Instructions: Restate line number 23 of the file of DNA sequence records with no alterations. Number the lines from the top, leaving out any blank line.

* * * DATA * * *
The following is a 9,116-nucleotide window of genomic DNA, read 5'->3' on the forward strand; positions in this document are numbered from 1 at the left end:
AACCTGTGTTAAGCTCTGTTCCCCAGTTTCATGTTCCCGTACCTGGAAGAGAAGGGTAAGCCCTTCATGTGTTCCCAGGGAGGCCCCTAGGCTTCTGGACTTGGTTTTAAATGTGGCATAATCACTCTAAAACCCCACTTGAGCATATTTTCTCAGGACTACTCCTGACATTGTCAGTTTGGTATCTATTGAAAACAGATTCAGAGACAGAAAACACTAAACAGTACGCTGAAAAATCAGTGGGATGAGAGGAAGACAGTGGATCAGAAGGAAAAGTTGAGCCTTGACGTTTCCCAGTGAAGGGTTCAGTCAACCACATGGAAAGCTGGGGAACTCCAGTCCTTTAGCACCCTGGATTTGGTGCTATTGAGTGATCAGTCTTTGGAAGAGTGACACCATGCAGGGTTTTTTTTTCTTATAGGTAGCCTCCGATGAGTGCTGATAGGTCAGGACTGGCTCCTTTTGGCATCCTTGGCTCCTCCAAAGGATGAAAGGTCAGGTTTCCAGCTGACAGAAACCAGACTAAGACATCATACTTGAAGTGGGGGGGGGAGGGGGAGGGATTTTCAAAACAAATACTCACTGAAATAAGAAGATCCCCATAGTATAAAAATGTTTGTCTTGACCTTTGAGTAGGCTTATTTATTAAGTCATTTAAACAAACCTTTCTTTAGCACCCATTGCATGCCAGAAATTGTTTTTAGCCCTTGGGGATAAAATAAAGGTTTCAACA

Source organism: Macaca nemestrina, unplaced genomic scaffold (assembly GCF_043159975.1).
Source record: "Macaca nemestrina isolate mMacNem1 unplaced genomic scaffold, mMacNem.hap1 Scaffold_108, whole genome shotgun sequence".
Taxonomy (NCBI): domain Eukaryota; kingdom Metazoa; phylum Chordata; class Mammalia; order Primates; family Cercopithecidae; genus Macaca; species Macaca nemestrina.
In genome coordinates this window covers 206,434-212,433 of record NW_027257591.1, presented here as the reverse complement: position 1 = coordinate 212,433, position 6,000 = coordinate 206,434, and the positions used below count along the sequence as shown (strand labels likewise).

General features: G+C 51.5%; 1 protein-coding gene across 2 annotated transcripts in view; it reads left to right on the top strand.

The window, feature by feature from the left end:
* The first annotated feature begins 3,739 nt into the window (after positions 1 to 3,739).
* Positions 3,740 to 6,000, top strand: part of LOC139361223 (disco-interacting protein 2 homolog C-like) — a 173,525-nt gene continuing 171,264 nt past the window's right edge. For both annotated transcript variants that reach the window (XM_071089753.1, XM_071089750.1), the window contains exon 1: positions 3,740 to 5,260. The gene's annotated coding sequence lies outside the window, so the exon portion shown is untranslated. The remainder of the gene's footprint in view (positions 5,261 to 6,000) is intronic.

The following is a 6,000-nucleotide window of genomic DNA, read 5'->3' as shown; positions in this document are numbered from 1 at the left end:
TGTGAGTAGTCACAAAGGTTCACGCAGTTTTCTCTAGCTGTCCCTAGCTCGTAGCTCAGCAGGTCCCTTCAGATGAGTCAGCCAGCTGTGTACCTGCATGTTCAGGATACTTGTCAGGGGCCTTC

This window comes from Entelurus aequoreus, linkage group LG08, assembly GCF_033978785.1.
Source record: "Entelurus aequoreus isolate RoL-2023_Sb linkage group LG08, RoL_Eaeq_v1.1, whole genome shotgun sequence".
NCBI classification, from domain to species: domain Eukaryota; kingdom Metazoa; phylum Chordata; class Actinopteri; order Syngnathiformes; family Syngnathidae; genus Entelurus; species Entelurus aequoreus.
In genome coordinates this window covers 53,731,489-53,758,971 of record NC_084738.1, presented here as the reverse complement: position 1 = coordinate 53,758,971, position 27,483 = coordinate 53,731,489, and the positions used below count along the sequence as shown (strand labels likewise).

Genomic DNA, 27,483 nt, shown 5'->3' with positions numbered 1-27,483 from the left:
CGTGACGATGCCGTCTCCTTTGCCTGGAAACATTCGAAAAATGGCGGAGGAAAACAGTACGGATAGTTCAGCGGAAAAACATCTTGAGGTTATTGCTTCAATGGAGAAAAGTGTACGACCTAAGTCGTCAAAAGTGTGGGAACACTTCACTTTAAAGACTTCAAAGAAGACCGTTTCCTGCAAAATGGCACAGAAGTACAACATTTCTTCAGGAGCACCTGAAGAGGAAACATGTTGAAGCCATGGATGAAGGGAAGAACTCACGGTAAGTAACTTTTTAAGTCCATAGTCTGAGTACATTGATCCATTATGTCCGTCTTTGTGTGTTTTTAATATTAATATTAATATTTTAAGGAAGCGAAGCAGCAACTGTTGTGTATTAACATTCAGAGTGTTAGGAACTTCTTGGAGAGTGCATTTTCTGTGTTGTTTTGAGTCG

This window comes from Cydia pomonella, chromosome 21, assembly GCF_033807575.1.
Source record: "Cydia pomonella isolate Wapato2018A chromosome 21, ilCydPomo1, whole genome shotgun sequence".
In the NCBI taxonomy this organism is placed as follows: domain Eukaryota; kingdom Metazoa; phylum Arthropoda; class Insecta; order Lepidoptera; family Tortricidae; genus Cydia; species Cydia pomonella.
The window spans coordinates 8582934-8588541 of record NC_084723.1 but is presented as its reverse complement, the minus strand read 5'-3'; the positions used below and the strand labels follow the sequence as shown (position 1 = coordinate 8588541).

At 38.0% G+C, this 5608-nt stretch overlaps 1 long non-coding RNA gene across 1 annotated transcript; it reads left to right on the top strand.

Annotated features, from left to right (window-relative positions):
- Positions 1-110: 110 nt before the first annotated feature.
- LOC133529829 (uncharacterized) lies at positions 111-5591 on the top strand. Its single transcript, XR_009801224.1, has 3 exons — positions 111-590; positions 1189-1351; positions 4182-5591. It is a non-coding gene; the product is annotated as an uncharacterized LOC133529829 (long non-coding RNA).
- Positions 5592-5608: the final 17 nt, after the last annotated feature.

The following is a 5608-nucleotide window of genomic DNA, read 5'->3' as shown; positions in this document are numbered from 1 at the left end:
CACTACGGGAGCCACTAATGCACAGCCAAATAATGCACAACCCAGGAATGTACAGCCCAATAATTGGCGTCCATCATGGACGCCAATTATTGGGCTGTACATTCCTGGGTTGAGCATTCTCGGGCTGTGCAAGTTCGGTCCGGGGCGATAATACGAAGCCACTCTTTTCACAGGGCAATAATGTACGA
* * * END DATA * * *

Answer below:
At 38.0% G+C, this 5608-nt stretch overlaps 1 long non-coding RNA gene across 1 annotated transcript; it reads left to right on the top strand.